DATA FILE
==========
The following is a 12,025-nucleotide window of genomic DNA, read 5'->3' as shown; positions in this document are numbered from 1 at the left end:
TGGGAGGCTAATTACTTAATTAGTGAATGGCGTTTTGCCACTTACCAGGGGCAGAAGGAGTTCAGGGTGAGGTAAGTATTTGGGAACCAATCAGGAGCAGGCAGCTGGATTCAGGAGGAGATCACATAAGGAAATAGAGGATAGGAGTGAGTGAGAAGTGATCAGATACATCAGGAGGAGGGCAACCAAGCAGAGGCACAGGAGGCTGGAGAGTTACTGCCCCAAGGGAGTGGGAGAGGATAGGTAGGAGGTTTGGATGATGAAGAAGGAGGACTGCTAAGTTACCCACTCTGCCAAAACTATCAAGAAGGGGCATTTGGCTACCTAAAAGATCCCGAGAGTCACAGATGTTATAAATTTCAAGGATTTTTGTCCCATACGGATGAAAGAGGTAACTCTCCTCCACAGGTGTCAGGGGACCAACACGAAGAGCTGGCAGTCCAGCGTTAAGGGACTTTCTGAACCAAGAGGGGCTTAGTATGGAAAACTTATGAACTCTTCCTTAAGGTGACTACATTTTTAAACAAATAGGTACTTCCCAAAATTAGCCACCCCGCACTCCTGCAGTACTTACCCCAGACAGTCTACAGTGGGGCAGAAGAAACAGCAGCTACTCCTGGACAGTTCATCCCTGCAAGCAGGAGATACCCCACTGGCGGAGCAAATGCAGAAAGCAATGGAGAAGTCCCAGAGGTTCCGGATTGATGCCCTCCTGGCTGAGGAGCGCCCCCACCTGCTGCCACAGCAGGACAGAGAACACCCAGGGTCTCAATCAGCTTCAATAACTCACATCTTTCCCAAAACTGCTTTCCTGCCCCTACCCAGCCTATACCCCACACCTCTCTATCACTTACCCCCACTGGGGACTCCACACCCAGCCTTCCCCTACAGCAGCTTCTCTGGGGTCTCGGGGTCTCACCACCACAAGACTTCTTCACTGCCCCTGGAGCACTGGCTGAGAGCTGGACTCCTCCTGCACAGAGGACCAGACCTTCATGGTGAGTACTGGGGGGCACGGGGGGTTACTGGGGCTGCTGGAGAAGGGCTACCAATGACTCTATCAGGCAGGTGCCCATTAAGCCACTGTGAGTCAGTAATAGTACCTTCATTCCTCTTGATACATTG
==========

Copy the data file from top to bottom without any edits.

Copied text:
The following is a 12,025-nucleotide window of genomic DNA, read 5'->3' as shown; positions in this document are numbered from 1 at the left end:
TGGGAGGCTAATTACTTAATTAGTGAATGGCGTTTTGCCACTTACCAGGGGCAGAAGGAGTTCAGGGTGAGGTAAGTATTTGGGAACCAATCAGGAGCAGGCAGCTGGATTCAGGAGGAGATCACATAAGGAAATAGAGGATAGGAGTGAGTGAGAAGTGATCAGATACATCAGGAGGAGGGCAACCAAGCAGAGGCACAGGAGGCTGGAGAGTTACTGCCCCAAGGGAGTGGGAGAGGATAGGTAGGAGGTTTGGATGATGAAGAAGGAGGACTGCTAAGTTACCCACTCTGCCAAAACTATCAAGAAGGGGCATTTGGCTACCTAAAAGATCCCGAGAGTCACAGATGTTATAAATTTCAAGGATTTTTGTCCCATACGGATGAAAGAGGTAACTCTCCTCCACAGGTGTCAGGGGACCAACACGAAGAGCTGGCAGTCCAGCGTTAAGGGACTTTCTGAACCAAGAGGGGCTTAGTATGGAAAACTTATGAACTCTTCCTTAAGGTGACTACATTTTTAAACAAATAGGTACTTCCCAAAATTAGCCACCCCGCACTCCTGCAGTACTTACCCCAGACAGTCTACAGTGGGGCAGAAGAAACAGCAGCTACTCCTGGACAGTTCATCCCTGCAAGCAGGAGATACCCCACTGGCGGAGCAAATGCAGAAAGCAATGGAGAAGTCCCAGAGGTTCCGGATTGATGCCCTCCTGGCTGAGGAGCGCCCCCACCTGCTGCCACAGCAGGACAGAGAACACCCAGGGTCTCAATCAGCTTCAATAACTCACATCTTTCCCAAAACTGCTTTCCTGCCCCTACCCAGCCTATACCCCACACCTCTCTATCACTTACCCCCACTGGGGACTCCACACCCAGCCTTCCCCTACAGCAGCTTCTCTGGGGTCTCGGGGTCTCACCACCACAAGACTTCTTCACTGCCCCTGGAGCACTGGCTGAGAGCTGGACTCCTCCTGCACAGAGGACCAGACCTTCATGGTGAGTACTGGGGGGCACGGGGGGTTACTGGGGCTGCTGGAGAAGGGCTACCAATGACTCTATCAGGCAGGTGCCCATTAAGCCACTGTGAGTCAGTAATAGTACCTTCATTCCTCTTGATACATTG